Shaft play is caused by the bearings in the center section of the turbo wearing out over time. When a bearing is worn, shaft play, a side to side wiggling motion of the shaft occurs. This in turn causes the shaft to scrape against the inside of the turbo and often produces a high-pitched whine or whizzing noise. This is a potentially serious condition that can lead to internal damage or complete failure of the turbine wheel or the turbo itself.
Turbocharger shaft play is a term that applies to the actual shaft which runs between the intake and exhaust housings of a turbo. There are many types of turbochargers that each will have acceptable shaft play. Most turbo units are floating bearing turbos which means that the oil pressure is required to stabilize the shaft completely. This means that there will be a slight amount of shaft play in the unit when no oil pressure is present. Knowing the tolerances of these turbos is key to diagnosis. Ball bearing turbos will have no shaft play at all when they are in working order. Ball bearing turbos are not as common due to the high cost of the units.
The tolerance for shaft play on a floating bearing turbo is enough that it can be seen but the blades of the unit will not touch the sidewall of the housing. If the blades of the impeller can touch the side with very little force then the unit should be replaced. That said if the blades are forced to touch the sidewall with excessive pressure then the turbocharger has just been damaged by the person doing this. Shaft play in an in and out fashion is never acceptable and means that internally there is serious damage to the turbocharger.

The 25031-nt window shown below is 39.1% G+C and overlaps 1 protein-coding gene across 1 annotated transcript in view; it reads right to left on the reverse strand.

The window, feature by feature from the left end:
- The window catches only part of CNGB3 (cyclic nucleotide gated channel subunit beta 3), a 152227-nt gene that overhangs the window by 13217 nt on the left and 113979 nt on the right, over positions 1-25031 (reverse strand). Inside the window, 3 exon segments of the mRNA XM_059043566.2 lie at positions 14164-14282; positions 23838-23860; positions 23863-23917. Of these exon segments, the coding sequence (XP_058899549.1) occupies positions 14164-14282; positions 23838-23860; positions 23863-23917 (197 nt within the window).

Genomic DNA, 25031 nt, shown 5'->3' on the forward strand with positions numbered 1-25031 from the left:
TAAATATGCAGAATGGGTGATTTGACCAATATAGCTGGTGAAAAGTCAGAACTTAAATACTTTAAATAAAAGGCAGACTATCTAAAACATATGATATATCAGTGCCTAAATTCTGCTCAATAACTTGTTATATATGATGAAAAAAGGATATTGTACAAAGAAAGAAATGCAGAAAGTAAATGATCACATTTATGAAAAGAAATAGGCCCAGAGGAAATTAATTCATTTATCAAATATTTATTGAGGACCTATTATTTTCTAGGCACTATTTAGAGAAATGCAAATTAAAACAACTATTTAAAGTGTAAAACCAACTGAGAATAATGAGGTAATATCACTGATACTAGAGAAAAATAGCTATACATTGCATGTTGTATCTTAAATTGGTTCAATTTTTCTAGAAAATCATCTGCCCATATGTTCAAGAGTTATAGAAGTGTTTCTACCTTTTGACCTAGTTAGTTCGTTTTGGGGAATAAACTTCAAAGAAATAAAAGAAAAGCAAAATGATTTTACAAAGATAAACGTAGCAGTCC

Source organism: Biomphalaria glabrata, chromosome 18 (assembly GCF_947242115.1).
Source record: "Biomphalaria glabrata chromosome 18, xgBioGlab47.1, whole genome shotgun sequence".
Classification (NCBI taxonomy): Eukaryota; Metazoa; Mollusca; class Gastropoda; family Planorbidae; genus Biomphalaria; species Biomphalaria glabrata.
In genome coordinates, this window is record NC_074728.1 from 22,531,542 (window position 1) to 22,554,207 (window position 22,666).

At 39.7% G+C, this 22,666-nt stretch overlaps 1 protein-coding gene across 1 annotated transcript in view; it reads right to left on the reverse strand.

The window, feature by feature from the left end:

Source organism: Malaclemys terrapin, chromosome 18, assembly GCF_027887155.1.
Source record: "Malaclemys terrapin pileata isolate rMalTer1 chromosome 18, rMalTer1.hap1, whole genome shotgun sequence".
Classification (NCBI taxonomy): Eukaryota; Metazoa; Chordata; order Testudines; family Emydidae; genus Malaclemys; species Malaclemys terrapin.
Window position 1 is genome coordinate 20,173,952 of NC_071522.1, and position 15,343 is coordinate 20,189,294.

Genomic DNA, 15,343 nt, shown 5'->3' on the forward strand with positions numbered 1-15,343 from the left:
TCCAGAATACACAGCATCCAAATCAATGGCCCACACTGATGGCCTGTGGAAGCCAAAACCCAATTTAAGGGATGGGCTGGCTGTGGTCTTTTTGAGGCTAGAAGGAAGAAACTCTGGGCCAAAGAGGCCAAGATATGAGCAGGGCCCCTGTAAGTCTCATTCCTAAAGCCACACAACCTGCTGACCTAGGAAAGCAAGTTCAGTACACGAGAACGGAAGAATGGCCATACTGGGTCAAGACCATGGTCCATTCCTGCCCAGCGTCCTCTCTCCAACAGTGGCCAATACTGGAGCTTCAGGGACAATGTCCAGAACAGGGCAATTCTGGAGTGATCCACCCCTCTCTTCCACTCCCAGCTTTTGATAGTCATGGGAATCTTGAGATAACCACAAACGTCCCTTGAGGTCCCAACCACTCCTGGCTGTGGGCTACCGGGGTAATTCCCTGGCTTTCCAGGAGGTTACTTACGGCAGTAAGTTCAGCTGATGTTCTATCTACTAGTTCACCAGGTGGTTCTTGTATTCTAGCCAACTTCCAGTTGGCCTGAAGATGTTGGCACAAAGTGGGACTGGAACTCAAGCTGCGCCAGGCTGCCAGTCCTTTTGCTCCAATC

Most cases cased by oil contamination
- If the oil filter is damaged or a poor-quality oil filter is used
Excess moisture can lead to premature oil degradation, increased corrosion and increased wear
- High carbon build up present in the engine can quickly contaminate new oil
- Contamination of new oil whilst servicing (accidental)
- Unchanged oil containing detergent deposits can become very abrasive to the turbos precision components Engine wear, which can leave swarf deposits in the oil
- Degrading oil caused by excessive temperatures or extended service intervals
- Internal engine leaks, such as fuel or coolant mixing with oil supply
- Residue from blasted components, during the remanufacturing process
- Particles from carbon build up in oil feed pipes
Signs of oil contamination
- Scoring to thrust components
- Scoring to journal bearings
- Scoring to journal bearing diameter of shaft and wheel Smell of fuel in the oil
- Particulates in the oil
Preventing turbo failure caused by oil contamination
- Using new oil and filters helps to reduce the risk. We advise that filters recommended by the engine manufacturer are used when refitting the turbo
- Replacing or cleaning the oil inlet pipes and in-line micro filters helps to prevent carbon deposits entering the oil flow to the bearings
- Take care when changing oil during servicing to prevent accidental contamination
- Check for engine wear that could leave swarf deposits
- Check the vehicle is up to date with services